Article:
Vicky, as you can see on this forum, many people have been charged for something they didn't subscribe to and were unaware of until they received a text message. I think this says something about the way Optus is running this Smartviral thing and how people get subscribed to it; if all they have to do is click a button (nobody on this forum knows what that was, was it an app? a website? Those were the possibilities mentioned to me by the helpline guy today). Clicking a single button does not imply an informed entry into an agreement or contract - where was the explanation of what I was about to subscribe to? How much it cost? The benefits? I will speak further to the Optus person who is supposed to call me within the next few days and see how that goes anyway. This practice is really not acceptable.
The issue isn't directly related to Optus. Its a scam buy some people using a legitimate service to make money.
Think of it as recieving a bill for something you didn't buy in the post. You wouldn't be ringing up Australia Post and complaining about them delivering the bill to you?
This situation is a little different in that Optus also collect the payments. The Premium SMS system is world wide and Telcos are obligated to to collect the money. Things like SMS voting for TV shows etc.
I don't know but I suspect Optus can't really cancel these charges, except that they're a scam. So Optus disputes the charges and the scammers don't bother pushing for payment as they get enough money from people that don't dispute the charges.
Optus should definitely switch to default Premium SMS off and users who want to vote on TV shows can turn it back on.
I also agree with AHLF. While this maybe someone making use of legitimate service / protocol(?), Optus is acting as a channel and collecting the money on behalf of the scamster. I think Optus should atleast do the following:
1. As you suggested, switch the default premium SMS off.
2. Proactively find all the affected customers and initiate a refund - rather than reactively work on specific customer requests.
3. Block this scamster so that remaining customers are not affected.
4. Enhance the way customers subscribe to any such service. At the minimum the customer should login using the optus credentials, and Optus / service provider should notify the high level implication of accepting the service. Something similar to the acceptance you get when you try to install or use a new feature in a mobile app or some service you subscribe using your gmail, facebook etc. Selecting a hidden "Yes" button on a webpage shouldn't be the way to enable something like this - none of the people reported this issue here seem to remember doing this as well!!!
All good ideas Jojee,
My thinking though is Optus don't necessarily have the contol (legally or technically) to do all these things.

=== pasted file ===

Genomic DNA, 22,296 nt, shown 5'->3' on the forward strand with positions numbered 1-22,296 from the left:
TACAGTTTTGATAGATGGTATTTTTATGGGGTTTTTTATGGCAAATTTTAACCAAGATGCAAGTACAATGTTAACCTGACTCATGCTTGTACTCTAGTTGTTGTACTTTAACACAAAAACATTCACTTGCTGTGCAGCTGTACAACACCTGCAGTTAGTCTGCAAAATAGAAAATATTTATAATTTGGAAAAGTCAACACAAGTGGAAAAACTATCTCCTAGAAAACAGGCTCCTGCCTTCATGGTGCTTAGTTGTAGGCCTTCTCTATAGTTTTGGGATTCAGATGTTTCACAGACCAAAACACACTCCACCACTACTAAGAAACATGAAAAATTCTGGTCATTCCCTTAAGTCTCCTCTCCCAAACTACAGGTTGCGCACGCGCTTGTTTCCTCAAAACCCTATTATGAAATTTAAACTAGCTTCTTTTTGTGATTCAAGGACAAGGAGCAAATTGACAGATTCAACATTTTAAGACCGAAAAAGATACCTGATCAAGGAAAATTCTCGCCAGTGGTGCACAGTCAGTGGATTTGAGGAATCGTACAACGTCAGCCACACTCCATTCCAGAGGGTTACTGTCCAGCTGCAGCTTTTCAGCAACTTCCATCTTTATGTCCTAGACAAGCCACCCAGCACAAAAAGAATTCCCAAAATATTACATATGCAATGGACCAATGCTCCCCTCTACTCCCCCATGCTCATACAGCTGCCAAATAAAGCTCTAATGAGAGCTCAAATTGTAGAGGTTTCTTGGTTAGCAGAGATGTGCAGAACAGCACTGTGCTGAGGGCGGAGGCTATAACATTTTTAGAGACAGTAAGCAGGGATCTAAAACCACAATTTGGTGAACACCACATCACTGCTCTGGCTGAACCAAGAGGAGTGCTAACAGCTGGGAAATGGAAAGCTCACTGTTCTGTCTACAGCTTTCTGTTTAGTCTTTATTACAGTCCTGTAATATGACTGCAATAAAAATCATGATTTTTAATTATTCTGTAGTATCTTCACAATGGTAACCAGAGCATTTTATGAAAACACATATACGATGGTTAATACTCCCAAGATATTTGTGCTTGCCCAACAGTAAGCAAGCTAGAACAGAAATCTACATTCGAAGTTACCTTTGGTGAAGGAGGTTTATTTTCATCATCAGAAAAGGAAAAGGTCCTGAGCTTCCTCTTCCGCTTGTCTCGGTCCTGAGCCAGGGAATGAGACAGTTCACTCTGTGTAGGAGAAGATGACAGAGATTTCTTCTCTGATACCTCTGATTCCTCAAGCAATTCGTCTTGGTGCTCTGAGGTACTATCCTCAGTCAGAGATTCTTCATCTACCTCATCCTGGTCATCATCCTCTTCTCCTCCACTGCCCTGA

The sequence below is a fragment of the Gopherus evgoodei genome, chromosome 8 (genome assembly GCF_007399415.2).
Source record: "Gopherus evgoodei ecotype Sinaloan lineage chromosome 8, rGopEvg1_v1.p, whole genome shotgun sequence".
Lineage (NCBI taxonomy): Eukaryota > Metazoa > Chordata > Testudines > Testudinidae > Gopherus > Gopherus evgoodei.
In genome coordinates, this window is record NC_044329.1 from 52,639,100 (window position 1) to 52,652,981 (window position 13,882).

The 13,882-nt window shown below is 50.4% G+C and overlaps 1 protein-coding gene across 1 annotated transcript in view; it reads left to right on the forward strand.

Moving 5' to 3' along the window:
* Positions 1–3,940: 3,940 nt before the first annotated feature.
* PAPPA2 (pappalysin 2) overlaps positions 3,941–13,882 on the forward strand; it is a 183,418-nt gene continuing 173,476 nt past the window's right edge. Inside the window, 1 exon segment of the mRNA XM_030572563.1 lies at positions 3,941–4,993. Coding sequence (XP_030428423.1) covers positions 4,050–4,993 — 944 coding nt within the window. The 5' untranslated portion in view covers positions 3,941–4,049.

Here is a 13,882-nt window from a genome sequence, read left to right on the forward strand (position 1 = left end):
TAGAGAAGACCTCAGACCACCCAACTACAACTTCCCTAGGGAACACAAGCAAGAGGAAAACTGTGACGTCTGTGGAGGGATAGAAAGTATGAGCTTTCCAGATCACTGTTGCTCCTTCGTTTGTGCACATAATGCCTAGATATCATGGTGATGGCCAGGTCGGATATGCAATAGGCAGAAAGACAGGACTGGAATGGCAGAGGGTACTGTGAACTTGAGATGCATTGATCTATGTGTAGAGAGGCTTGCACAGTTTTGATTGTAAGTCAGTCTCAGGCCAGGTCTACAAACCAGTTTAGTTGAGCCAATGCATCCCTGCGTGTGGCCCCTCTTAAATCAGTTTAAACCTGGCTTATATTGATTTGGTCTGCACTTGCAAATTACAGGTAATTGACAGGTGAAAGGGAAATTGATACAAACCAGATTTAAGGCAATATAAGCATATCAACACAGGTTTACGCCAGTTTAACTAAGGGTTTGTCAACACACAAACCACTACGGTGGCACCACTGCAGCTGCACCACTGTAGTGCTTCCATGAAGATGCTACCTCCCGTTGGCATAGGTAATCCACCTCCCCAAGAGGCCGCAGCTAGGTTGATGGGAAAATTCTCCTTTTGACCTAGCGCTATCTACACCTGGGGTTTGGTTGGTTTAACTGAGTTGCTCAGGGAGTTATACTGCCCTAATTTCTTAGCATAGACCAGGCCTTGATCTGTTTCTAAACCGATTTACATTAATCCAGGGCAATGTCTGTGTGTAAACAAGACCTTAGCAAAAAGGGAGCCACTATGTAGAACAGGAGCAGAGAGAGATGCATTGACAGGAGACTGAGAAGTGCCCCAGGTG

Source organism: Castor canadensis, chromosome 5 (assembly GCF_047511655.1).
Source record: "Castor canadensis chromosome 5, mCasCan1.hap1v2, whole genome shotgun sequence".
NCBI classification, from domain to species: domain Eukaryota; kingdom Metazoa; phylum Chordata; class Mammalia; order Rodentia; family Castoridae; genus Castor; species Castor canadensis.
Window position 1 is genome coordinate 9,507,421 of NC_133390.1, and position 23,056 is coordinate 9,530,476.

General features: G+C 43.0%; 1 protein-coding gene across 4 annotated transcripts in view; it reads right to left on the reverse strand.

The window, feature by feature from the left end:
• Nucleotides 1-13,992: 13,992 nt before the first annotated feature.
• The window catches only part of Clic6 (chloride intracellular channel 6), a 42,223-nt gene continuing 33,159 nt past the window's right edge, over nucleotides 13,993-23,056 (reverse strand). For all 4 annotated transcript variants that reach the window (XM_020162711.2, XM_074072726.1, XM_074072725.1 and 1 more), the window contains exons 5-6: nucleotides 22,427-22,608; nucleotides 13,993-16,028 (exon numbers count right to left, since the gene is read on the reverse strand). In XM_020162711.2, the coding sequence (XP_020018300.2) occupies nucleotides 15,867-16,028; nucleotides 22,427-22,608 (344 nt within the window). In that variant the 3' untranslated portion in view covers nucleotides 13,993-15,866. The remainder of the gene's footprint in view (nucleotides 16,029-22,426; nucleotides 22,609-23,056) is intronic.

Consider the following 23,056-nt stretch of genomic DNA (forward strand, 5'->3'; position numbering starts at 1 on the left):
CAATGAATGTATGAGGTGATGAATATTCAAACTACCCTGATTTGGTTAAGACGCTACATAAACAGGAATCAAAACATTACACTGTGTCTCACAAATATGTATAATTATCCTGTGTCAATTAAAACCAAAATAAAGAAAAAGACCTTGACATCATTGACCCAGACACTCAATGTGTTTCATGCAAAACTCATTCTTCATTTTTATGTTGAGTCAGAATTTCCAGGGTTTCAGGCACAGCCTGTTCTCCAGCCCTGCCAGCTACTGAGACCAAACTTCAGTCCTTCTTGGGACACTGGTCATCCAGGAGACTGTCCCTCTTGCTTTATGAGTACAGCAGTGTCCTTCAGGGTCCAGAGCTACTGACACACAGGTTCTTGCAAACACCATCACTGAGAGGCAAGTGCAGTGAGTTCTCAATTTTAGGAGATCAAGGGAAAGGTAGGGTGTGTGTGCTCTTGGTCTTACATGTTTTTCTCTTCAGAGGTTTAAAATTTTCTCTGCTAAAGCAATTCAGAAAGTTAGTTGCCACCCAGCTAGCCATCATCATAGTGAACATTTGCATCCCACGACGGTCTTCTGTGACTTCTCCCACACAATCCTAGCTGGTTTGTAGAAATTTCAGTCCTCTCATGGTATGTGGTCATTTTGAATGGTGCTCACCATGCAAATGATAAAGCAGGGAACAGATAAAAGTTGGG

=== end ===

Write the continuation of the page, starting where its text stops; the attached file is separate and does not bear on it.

Note that it is a scam. People may have left a checkbox checked by mistake, but IMO most of these charges are 100% made up - they just SMS your phone without you doing anything and then start charging you for it.
But there are also legitimate users so automatically quashing/blocking these charges may not be practical.
There is also the problem that once you have been SMS'd you have effectively recieved the "service". So Optus would effectively be stealing money from the scamsters by not forwarding on payments.
Perhaps most importantly Optus may also have international telco obligations to honour these charges.
Really this whole Premium SMS should be dealt with by the industry as a whole. My preference would be something like the Do Not Call Register. If you could select in there that you want no Premium SMS then the Telcos could be required to confirm you are not on that list before accepting charges.
Thank you for that information, interesting to know. I wasn't aware of the Premium SMS system so had a look online and found some very interesting criticisms of it, apparently thousands of people are ripped off like this every year. This in particular makes a compelling argument: www.communityrun.org/petitions/dismantle-the-broken-australian-premium-sms-system-: Here is what it says:
Dear Telco Employees, Telco Executives and Federal MPs
Please support community efforts to dismantle the current Australian Premium SMS system that has, for at least a decade, resulted in unauthorised charges appearing on mobile phone bills of thousands, if not tens of thousands of Australian mobile phone users.
We demand that mobile service providers are legally prevented from adding a charge to a mobile phone bill in respect of a Premium SMS service unless they can provide independently verifiable proof that the customer has used their own mobile handset to opt-in to the service with an SMS text.
We demand that until such proof is obtained by the mobile service provider no such charges should appear in a customer's account, even briefly.